Why are dogs still hidden at the old Miami Dade Animal Services building? Why have they not made the move to the new, air conditioned building as the other dogs did? Why do those in charge refuse to give a list of dogs left at the old shelter or what their disposition will be? Volunteers fear the worst.
It’s been two-and-one-half months since Miami Dade Animal Services had their grand opening, replete with politicians and county employees grinning and showing off the new facility. However, what no one talked about were the dogs who were left in the heat at the old shelter. Those dogs had no way of being seen by the public. Some had pictures on PetHarbor, if people knew to look there. Others, like Olga, didn’t even merit a picture on her PetHarbor page. Olga entered the shelter system after the new shelter opened, but for some reason, she seems to have been stuck in the old shelter where there is no hope she will be seen or rescued. (See “Dog unavailable at new Miami shelter; is she at the old shelter and why?“)
A former volunteer drove by the old shelter and took video recording the sounds of the many dogs still there. If the old shelter is being used for sick dogs, why is that? The old shelter lacks air conditioning, and one of the points that the shelter director boasted of regarding the new shelter is the air-purification system. Their press release states:
The air-conditioning system is designed to control cross contamination of disease, facilitating six air changes per hour in the canine/feline adoption suites facilitates ventilation of fresh outside air, mitigating odors and reducing the spread of disease.
If that is indeed the case, why isolate the sick animals in the old shelter where the dogs will certainly be less comfortable in the heat? Why are they not housed and being treated in the new shelter where the new veterinary services reside? Who is taking care of those dogs?
In an email questioning why there were dogs at the old shelter, on June 29th, this writer received these answers:
Dogs remaining at the Medley shelter over the transition to the new pet Adoption and Protection Center are those diagnosed with or under treatment for URI. Dogs are not being moved from the new center to the Medley shelter due to URI. They are available for adoption, rescue and transport and are posted on Pet Harbor as are all adoptable dogs in the Department’s custody. Yes, dogs from the URI section of the Medley shelter are being moved over to the new shelter as they recover. Dogs were moved from the Medley shelter to the new center on 6/11, 6/14, 6/15, 6/18, 6/21 and 6/22. Yes, they are posted on Pet Harbor as are all adoptable dogs in the Department’s custody.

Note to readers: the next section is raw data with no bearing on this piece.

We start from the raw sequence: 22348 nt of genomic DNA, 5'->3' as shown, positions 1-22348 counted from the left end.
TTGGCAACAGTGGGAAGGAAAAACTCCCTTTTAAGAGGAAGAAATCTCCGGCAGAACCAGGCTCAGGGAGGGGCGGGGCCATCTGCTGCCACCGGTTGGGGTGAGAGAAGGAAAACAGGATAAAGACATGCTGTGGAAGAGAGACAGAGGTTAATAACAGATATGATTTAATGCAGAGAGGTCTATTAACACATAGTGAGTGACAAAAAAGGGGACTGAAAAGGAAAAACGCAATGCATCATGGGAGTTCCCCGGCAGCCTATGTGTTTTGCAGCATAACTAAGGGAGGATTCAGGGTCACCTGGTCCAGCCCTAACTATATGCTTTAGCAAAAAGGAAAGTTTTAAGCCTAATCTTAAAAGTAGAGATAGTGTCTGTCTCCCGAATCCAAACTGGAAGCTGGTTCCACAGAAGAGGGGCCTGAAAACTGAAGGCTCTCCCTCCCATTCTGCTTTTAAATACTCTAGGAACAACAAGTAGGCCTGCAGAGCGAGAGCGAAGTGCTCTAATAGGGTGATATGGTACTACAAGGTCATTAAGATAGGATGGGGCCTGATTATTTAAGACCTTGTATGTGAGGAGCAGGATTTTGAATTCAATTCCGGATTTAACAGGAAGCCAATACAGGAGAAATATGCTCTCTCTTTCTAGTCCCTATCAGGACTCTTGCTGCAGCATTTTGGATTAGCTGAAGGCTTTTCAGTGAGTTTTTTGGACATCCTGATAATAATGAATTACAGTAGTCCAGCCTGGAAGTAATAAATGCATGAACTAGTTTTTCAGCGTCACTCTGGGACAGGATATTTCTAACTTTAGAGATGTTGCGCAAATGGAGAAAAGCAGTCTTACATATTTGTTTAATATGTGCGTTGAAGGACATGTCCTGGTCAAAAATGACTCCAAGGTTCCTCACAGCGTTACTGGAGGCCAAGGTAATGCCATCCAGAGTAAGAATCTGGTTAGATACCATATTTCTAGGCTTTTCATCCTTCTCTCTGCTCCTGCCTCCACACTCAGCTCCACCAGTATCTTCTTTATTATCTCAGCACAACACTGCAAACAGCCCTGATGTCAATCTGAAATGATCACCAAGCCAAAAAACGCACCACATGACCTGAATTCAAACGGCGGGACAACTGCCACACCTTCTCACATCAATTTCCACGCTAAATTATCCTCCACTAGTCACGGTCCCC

The implication in the email was that the dogs are quickly being moved to the new shelter. All of them. Yet that does not appear to have happened. Dogs with URI recover in less than two months. Even the sickest dog on June 15th should have recovered by now and been moved to the new shelter.
This is the shelter that proclaims they are “no kill.” Hex was a sweet pit bull who was described as “Hex #A1805464 very sad, subdued pitbull mix boy..he has a heavily scarred back, a testament to a rough past life..sniffling and shivering, likely beginnings of URI; he comes in close to be caressed and petted. He’s a small boy of maybe 45 lb located at Miami Dade Animal Services.” He was reportedly killed last night. This dog was not aggressive — he loved being touched. He was not sick enough to be quarantined. If he was killed, why?
The shelter management needs to answer these questions. The tax-paying public has a right to know what goes on in both the new shelter and the old shelter.
(Also see: “Miami Dade Animal Services lacks many basic necessities“)
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